Movements and their members suffer from the good old American vice of doing good. Every American reformer or political intellectual seems to have a plan or project for improving humanity, and when the plans go awry and create incredible mischief, as classical liberalism, prohibition, and feminism have done, then some new do-gooder comes along with another plan like state socialism, drug legalization, or the Men’s Movement. Like Jefferson Davis, speaking for the South, palaeoconservatives can say, “All we ask is to be let alone.” Sam Francis used to ridicule this attitude as unrealistic and defeatist, but what is the alternative? Perpetual war for perpetual peace? Armed revolution? Terrorism? Davis was a trained and battle-hardened military officer. He knew the men of the South would have to fight for the right to be left alone, but like most sensible people he had better things to do with his life than to join crusades.
My personal motto, borrowed from Hank Williams, has been for at least three decades: “Why don’t you mind your own business, ’cause if you’d mind your own business, you won’t be minding mine.”
If palaeoconservatism is not a movement or a party, then is it an ideology? Not at all. An ideology—as opposed to a philosophy—is a system of ideas adopted to protect or advance the interests of a particular class or group. Classical liberalism, as Marx knew, was an ideology to protect capitalists; feminism is an ideology that allegedly aims at equal rights for women as a subset of humanity; environmentalism protects ordinary people from the pollution caused by capitalism, socialism is supposed to empower and support the working class, and so on and so forth. Of course, in reality, socialism empowers and enriches only the leaders of Marxist parties and labor unions at the expense of everyone else, feminism helps a small set of leftist women, predominantly lesbians. One of the final stages of the revolution against human nature is the coalition of environmentalists, vegetarians, animal rights activists, and population control fanatics that seeks to gain control over all the world’s resources, dictating not only what we can eat and produce but who shall live and who shall not.
Members of an ideological movement are trained and disciplined like attack dogs and required to memorize the movement’s slogans and arguments, and if a rational opponent goes through their panoply, defeating one after another of their positions form A to Z, the ideologue, upon giving up Z, retorts, “Yes, but what about A.” This technique was first explained to me by an Alexandrian Greek who had debated many Communists, but it applies equally well to libertarians, racialist reductionists, and Dittoheads.
My late friend Russell Kirk was, thank Heaven, no intellectual, and he hated the very word ideology. Our mutual friend, Erik v. Kuehneldt-Leddihn saw this as a weakness in Anglo-American conservatism. In fact it was a great strength. The weakness in the political thinking of Edmund Burke and his disciples was not their rejection of ideology but their aversion to philosophy (including the natural philosophy we call science) and their sentimental attachment to historical myth, like England’s Glorious Revolution or the doctrine of American Exceptionalism. (More on this in later chapters.)
I tried to set forth some of this in a brief article for the Spectator, in the days I could still write for English publications. An editor—I don’t know if it was Frank Johnson or his deputy Stuart Reid—gave it the fanciful title, “Tories Back Wrong Philosopher.” I thought the title was quite funny. Peter Stanlis, the author of the excellent and seminal study of Burke’s thought, Edmnund Burke and the Natural Law, did not, though he was kind enough only to open up once on the subject, at least in my presence.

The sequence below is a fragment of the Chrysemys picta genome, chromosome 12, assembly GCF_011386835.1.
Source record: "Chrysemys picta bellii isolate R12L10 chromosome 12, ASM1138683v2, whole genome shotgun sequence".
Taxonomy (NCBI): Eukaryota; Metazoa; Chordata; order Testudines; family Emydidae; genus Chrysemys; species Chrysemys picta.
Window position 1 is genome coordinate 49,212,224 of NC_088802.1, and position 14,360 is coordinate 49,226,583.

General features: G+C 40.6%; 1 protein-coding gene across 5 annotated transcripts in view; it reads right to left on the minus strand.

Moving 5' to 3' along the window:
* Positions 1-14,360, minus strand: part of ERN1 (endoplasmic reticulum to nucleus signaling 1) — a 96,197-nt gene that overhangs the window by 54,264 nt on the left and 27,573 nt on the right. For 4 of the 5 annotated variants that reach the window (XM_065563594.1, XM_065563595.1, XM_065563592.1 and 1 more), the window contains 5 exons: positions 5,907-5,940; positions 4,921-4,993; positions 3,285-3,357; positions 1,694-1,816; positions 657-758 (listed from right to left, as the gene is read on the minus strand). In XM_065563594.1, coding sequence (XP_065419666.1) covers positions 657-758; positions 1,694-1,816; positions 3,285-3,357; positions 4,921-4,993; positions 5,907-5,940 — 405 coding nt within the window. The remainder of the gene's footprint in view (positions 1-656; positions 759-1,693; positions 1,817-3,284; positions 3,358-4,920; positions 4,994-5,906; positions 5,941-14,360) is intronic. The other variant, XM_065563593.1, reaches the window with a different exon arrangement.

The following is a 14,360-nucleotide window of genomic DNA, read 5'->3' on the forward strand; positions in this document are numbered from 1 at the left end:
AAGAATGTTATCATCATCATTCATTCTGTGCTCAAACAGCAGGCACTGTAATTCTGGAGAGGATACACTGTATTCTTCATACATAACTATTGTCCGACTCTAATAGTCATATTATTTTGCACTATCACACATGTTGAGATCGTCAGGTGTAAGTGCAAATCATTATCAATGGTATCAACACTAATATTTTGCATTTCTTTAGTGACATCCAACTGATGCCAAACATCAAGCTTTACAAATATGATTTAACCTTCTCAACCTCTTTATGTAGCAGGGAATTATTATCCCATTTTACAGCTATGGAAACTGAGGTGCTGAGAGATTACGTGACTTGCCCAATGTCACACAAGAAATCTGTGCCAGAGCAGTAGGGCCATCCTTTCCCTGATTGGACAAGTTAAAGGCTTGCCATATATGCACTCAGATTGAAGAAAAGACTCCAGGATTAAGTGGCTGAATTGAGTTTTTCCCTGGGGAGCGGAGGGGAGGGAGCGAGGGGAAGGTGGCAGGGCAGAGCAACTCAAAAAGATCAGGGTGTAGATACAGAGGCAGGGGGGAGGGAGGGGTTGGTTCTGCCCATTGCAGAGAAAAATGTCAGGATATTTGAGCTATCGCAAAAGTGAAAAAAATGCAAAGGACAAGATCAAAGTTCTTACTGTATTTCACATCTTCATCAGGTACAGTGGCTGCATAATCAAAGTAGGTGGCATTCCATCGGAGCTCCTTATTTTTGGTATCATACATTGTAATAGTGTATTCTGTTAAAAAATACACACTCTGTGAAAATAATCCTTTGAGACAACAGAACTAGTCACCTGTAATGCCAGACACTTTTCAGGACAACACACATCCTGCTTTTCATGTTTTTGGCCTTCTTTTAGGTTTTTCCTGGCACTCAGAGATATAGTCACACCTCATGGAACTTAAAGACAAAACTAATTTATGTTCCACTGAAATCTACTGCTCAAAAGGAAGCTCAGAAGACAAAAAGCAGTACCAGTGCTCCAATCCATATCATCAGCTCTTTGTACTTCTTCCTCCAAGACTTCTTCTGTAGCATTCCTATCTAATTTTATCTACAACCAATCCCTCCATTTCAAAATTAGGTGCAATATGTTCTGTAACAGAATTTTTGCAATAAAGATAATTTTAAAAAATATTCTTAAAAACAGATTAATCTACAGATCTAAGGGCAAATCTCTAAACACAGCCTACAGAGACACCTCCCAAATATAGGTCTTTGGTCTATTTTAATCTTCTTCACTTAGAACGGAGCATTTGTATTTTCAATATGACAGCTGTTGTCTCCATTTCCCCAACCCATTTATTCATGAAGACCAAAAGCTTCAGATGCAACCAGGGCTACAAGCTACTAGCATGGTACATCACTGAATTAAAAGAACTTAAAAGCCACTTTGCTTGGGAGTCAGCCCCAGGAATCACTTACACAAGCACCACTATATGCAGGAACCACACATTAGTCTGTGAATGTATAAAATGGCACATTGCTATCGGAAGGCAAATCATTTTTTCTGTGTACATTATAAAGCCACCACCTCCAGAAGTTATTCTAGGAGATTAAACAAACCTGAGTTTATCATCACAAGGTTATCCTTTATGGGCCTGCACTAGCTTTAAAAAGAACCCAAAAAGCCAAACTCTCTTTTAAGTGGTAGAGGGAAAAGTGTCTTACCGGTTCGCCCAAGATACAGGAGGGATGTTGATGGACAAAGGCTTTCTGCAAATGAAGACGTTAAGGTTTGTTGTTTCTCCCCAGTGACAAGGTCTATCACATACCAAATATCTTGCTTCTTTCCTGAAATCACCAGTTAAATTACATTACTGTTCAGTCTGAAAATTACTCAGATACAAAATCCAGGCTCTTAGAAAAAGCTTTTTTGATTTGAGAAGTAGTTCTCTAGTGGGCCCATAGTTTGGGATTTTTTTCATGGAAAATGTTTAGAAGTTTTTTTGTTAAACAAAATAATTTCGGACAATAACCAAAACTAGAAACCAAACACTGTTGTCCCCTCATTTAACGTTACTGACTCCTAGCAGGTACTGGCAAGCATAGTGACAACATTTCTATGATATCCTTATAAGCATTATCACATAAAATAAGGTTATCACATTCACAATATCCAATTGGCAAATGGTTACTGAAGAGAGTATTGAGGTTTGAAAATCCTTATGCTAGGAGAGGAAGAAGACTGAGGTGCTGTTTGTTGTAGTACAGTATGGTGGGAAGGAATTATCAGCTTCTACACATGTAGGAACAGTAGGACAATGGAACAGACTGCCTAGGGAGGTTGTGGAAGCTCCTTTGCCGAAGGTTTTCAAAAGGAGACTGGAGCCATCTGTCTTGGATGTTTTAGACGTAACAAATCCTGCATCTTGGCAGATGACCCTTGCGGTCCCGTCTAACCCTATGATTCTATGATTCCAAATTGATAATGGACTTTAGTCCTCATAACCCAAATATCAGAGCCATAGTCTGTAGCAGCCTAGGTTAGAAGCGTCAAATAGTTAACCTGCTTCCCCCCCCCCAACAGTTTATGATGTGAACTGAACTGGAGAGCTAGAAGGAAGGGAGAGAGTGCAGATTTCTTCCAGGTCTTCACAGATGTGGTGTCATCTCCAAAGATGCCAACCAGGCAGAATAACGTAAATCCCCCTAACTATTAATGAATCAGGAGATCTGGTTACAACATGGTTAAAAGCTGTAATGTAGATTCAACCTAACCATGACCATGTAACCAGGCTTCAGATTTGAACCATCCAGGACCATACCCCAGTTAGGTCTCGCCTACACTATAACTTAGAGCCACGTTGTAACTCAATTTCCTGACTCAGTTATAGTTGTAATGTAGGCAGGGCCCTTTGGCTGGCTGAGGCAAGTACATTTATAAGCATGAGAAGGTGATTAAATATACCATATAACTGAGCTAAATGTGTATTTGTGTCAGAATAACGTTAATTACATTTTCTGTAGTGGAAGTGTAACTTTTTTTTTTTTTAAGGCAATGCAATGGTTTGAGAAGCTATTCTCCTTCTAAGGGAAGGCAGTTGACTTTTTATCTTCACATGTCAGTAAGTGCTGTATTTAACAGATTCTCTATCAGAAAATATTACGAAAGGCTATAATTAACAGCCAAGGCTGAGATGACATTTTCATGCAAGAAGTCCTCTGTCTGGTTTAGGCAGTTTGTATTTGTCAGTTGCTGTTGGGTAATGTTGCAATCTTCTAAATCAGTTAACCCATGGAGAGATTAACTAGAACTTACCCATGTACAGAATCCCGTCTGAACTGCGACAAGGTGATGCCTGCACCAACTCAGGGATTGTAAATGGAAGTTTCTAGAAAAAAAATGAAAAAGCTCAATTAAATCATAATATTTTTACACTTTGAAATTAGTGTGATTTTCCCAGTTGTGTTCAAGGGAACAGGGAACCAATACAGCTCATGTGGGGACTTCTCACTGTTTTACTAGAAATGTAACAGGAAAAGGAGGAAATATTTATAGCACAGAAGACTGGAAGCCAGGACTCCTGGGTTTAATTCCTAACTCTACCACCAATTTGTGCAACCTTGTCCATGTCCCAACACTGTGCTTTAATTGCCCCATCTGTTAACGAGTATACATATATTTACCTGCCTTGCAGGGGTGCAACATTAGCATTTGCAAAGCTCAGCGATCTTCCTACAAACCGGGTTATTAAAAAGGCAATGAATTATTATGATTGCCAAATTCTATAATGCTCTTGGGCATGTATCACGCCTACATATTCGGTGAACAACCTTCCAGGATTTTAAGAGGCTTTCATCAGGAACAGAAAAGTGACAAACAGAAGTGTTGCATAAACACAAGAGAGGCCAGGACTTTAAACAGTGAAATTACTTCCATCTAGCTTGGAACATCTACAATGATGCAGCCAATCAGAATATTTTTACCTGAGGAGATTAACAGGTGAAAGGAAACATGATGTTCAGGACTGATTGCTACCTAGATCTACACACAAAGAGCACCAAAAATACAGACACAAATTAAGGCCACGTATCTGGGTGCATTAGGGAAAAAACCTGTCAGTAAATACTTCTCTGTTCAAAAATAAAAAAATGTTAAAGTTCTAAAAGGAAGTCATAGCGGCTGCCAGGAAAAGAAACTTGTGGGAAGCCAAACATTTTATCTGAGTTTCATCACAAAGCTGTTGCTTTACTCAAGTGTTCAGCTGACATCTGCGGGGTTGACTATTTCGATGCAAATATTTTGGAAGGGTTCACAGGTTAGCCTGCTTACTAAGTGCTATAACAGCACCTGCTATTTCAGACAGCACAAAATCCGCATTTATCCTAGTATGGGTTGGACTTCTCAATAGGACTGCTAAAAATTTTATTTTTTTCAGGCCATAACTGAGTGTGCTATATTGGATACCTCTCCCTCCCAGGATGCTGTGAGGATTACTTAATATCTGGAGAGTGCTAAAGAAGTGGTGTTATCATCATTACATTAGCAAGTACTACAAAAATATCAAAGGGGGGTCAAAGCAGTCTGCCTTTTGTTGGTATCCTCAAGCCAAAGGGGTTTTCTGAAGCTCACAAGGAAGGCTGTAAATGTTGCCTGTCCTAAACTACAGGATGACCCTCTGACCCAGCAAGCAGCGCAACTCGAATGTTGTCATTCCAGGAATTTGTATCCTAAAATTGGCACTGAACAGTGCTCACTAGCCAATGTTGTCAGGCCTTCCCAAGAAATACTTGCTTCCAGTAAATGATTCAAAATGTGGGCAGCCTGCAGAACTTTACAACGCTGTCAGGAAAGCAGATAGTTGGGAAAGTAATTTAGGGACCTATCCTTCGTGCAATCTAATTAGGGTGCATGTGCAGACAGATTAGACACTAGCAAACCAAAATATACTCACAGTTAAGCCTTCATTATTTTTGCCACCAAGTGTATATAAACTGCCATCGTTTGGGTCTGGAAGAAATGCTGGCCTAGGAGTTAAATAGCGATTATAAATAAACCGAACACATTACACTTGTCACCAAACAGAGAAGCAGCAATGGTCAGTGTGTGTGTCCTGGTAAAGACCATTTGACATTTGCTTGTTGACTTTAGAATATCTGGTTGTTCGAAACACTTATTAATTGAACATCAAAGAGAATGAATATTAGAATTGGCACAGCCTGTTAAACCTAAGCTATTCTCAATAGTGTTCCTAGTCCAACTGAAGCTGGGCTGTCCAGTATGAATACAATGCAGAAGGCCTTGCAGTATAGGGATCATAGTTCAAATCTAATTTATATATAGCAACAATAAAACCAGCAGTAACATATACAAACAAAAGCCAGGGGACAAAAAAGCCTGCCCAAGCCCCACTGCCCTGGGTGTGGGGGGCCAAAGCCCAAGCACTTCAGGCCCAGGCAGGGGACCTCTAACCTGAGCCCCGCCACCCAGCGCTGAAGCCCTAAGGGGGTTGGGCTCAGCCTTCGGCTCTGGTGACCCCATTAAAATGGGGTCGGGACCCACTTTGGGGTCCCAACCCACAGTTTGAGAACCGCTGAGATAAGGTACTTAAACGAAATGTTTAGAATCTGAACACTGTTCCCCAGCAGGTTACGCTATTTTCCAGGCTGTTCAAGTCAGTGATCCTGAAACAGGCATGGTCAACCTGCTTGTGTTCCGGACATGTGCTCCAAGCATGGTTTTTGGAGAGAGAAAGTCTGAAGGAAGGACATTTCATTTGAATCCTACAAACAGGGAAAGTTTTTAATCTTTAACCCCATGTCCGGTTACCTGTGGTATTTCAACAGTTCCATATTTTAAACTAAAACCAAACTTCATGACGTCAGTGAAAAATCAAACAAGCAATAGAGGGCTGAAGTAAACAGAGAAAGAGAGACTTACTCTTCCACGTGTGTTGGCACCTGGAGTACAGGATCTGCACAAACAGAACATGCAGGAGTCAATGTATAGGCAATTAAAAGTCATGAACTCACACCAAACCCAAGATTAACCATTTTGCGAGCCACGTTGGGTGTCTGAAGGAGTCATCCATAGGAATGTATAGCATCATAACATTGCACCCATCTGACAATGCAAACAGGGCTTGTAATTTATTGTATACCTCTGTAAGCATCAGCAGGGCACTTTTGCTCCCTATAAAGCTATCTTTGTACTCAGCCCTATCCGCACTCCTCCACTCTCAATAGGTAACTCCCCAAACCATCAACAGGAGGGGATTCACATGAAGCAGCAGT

A few years before coming to Chronicles, while I was still living in McClellanville, South Carolina, I was corresponding with Thomas Molnar about some things he had written. We later became friends, and I learned a great deal from him, but nothing more important than his insights on the fatal pattern of revolution and counterrevolution that had infected not only political thought but political action. Along the way, those who oppose the revolution, not only create in their reaction a whole new set of problems but embrace the psychology of revolution.
I am not doing justice to my friend’s analysis, but under Molnar’s influence I concluded that counter-revolutionaries end up as revolutionaries, albeit on the other side. Another friend, Robert Nisbet, showed in his best book (The Sociological Tradition) how utopian socialism developed as a reaction to the social devastation caused by the French Revolution. If Robespierre was mad, Fourier and Comte were even madder, and Marx still more insane. What could be worse than Marxism? If you can ask that question you have not read anti-Marxist libertarians like Ayn Rand.
If palaeoconservatism is neither a movement nor an ideology—both of which are surrogate religions—then, you may ask, is it a philosophy? Not at all. There are, of course, philosophers and political thinkers who have inspired and informed palaeoconservative thought. I might just mention, first and foremost, Aristotle, Cicero, Thomas Aquinas, Althusius, David Hume, Edmund Burke, and, on a lower level, Fitzjames Stephen, Henry Sumner Maine. But most people who regard themselves as palaeoconservative have never read Althusius or Maine, and whatever a philosophy is or should be, it is not for must of us a means of grappling with the social and political world in which we find ourselves.
I find it more useful to think of palaeoconservatism as an approach or style of political thinking and acting. It shares many of the concerns of earlier conservative thought—a respect for order, a love of personal liberty, and a willingness to learn from tradition, but it is both more coherent and a good deal more skeptical of propaganda and political mythology. Though perfectly willing to make compromises with political realities, palaeoconservatives are not willing to surrender their principles or their loyalties or their integrity for the sake of a job in Washington or a column in The New York Times. It was probably Sam Francis who first pointed out to us what should have been obvious, that despite our pious rhetoric about the good old days of The National Review, palaeoconservatives had quickly evolved well beyond anything imagined by Whittaker Chambers, Frank Meyer, or William F. Buckley, Jr.